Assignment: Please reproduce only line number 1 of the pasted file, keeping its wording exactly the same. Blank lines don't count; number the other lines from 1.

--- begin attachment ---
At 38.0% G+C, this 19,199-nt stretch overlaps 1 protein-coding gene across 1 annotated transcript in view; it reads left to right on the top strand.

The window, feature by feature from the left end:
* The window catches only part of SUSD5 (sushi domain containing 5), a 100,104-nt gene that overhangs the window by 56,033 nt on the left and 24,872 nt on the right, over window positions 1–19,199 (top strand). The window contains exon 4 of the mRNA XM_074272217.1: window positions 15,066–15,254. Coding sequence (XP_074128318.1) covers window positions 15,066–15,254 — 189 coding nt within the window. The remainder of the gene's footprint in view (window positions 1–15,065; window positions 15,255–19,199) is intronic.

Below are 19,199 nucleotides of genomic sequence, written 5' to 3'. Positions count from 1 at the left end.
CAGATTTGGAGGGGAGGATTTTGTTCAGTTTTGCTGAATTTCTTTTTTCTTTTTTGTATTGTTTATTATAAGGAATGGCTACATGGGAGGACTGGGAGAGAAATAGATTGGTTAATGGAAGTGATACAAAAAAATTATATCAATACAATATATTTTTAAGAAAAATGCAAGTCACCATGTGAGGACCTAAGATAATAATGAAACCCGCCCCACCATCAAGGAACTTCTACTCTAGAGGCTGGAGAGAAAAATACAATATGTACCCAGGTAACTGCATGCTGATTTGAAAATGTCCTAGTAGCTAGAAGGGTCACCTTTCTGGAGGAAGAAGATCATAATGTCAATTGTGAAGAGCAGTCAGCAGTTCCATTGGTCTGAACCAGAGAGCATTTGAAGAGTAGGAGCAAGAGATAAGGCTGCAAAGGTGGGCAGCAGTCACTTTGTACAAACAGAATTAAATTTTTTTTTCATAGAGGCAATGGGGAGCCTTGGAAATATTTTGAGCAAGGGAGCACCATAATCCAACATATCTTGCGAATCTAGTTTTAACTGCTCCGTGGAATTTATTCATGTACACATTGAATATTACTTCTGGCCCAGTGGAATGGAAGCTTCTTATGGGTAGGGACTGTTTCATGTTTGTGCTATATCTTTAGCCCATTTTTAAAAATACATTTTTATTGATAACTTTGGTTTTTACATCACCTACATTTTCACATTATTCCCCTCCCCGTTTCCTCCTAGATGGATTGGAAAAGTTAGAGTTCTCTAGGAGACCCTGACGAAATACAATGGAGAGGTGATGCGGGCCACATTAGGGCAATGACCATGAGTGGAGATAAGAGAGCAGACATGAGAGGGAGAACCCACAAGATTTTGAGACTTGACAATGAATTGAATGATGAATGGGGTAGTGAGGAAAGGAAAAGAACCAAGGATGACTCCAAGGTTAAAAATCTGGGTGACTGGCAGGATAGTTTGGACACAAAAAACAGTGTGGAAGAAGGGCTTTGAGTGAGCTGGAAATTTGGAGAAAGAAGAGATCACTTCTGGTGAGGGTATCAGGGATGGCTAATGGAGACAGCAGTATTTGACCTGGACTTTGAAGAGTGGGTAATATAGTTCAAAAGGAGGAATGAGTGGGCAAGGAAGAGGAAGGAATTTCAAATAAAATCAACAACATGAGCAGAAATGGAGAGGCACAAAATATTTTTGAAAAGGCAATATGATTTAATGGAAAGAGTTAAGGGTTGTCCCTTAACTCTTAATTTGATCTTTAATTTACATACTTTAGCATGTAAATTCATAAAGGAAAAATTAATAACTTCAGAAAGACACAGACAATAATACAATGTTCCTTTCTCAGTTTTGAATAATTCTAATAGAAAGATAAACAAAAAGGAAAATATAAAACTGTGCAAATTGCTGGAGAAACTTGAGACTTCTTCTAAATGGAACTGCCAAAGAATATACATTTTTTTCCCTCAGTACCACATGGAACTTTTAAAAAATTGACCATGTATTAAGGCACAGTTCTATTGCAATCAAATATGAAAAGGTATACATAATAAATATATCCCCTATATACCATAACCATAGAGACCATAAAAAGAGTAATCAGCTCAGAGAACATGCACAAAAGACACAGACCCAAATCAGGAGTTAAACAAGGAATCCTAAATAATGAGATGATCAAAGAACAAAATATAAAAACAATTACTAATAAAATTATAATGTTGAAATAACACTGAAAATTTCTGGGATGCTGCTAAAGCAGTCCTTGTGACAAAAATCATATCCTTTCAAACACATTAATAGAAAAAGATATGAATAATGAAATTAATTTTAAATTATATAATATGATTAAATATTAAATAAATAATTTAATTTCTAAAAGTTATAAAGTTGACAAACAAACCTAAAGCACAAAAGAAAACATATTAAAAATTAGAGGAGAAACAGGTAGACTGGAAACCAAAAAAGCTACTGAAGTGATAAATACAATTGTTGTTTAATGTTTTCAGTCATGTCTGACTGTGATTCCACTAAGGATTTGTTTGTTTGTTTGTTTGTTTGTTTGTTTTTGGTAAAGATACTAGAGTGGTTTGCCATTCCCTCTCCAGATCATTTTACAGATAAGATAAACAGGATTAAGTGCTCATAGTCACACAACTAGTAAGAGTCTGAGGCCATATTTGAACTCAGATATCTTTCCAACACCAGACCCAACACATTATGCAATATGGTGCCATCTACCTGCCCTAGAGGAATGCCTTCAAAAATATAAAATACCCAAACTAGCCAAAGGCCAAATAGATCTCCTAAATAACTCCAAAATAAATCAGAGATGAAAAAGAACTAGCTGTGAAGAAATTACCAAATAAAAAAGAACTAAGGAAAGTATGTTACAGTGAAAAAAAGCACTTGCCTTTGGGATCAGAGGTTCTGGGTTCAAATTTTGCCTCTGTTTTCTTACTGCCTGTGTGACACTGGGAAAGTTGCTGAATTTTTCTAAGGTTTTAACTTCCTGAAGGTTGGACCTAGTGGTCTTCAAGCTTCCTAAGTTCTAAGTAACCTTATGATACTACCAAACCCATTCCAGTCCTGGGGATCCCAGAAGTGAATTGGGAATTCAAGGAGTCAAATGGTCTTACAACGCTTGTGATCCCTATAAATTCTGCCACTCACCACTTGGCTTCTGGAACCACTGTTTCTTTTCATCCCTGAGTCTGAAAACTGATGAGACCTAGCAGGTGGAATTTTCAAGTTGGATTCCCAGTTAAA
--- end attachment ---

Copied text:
At 38.0% G+C, this 19,199-nt stretch overlaps 1 protein-coding gene across 1 annotated transcript in view; it reads left to right on the top strand.